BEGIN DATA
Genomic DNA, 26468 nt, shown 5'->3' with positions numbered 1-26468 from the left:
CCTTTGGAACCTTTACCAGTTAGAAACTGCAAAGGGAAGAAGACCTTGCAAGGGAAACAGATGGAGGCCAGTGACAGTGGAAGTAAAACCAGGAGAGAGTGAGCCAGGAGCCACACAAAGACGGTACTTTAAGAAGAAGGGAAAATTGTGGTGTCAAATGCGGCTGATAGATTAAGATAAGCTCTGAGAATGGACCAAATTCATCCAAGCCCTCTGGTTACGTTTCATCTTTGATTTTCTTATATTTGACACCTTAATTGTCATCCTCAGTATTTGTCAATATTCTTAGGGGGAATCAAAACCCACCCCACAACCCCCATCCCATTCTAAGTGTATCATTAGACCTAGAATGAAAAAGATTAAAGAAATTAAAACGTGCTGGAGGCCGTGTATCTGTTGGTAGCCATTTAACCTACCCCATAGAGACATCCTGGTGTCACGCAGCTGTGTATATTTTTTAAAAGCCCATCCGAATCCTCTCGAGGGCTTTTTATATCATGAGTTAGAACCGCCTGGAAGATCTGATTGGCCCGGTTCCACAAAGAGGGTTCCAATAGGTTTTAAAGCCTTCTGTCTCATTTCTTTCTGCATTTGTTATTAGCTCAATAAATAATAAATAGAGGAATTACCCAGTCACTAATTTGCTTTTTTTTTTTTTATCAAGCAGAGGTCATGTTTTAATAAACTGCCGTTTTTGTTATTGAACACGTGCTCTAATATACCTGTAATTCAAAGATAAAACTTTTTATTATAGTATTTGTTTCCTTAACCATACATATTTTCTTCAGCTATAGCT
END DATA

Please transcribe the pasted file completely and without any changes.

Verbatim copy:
Genomic DNA, 26468 nt, shown 5'->3' with positions numbered 1-26468 from the left:
CCTTTGGAACCTTTACCAGTTAGAAACTGCAAAGGGAAGAAGACCTTGCAAGGGAAACAGATGGAGGCCAGTGACAGTGGAAGTAAAACCAGGAGAGAGTGAGCCAGGAGCCACACAAAGACGGTACTTTAAGAAGAAGGGAAAATTGTGGTGTCAAATGCGGCTGATAGATTAAGATAAGCTCTGAGAATGGACCAAATTCATCCAAGCCCTCTGGTTACGTTTCATCTTTGATTTTCTTATATTTGACACCTTAATTGTCATCCTCAGTATTTGTCAATATTCTTAGGGGGAATCAAAACCCACCCCACAACCCCCATCCCATTCTAAGTGTATCATTAGACCTAGAATGAAAAAGATTAAAGAAATTAAAACGTGCTGGAGGCCGTGTATCTGTTGGTAGCCATTTAACCTACCCCATAGAGACATCCTGGTGTCACGCAGCTGTGTATATTTTTTAAAAGCCCATCCGAATCCTCTCGAGGGCTTTTTATATCATGAGTTAGAACCGCCTGGAAGATCTGATTGGCCCGGTTCCACAAAGAGGGTTCCAATAGGTTTTAAAGCCTTCTGTCTCATTTCTTTCTGCATTTGTTATTAGCTCAATAAATAATAAATAGAGGAATTACCCAGTCACTAATTTGCTTTTTTTTTTTTTATCAAGCAGAGGTCATGTTTTAATAAACTGCCGTTTTTGTTATTGAACACGTGCTCTAATATACCTGTAATTCAAAGATAAAACTTTTTATTATAGTATTTGTTTCCTTAACCATACATATTTTCTTCAGCTATAGCT